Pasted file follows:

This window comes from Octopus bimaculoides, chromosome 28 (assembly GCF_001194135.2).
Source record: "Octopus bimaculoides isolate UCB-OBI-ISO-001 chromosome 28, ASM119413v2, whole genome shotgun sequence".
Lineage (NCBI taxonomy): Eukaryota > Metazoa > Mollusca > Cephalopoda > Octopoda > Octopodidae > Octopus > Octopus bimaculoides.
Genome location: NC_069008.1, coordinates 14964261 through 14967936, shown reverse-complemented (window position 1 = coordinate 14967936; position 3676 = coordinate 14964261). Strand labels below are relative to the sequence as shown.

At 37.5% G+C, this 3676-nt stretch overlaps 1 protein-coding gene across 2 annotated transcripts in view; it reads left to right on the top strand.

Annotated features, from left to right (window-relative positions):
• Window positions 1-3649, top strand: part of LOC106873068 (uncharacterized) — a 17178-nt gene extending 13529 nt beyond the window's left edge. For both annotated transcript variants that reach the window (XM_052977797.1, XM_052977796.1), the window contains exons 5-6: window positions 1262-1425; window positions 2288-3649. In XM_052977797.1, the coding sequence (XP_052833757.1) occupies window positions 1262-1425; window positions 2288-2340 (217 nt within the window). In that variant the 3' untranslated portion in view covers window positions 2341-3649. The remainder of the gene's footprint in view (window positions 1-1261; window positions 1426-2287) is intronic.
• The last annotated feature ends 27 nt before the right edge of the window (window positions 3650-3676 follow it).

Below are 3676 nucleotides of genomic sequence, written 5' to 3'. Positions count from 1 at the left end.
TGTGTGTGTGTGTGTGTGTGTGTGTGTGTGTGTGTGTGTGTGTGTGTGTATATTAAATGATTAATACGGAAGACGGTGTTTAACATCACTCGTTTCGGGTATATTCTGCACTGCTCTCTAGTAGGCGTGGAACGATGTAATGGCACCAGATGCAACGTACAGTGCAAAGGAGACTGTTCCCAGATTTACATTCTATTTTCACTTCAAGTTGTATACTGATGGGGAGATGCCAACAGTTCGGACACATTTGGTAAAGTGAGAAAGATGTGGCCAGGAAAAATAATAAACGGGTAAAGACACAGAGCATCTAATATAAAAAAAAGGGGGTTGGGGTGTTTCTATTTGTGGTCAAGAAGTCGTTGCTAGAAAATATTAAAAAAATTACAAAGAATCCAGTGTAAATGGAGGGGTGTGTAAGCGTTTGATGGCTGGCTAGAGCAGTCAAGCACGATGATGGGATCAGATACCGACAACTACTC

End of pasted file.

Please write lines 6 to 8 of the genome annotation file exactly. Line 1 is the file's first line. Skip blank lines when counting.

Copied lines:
Annotated features, from left to right (window-relative positions):
• Window positions 1-3649, top strand: part of LOC106873068 (uncharacterized) — a 17178-nt gene extending 13529 nt beyond the window's left edge. For both annotated transcript variants that reach the window (XM_052977797.1, XM_052977796.1), the window contains exons 5-6: window positions 1262-1425; window positions 2288-3649. In XM_052977797.1, the coding sequence (XP_052833757.1) occupies window positions 1262-1425; window positions 2288-2340 (217 nt within the window). In that variant the 3' untranslated portion in view covers window positions 2341-3649. The remainder of the gene's footprint in view (window positions 1-1261; window positions 1426-2287) is intronic.
• The last annotated feature ends 27 nt before the right edge of the window (window positions 3650-3676 follow it).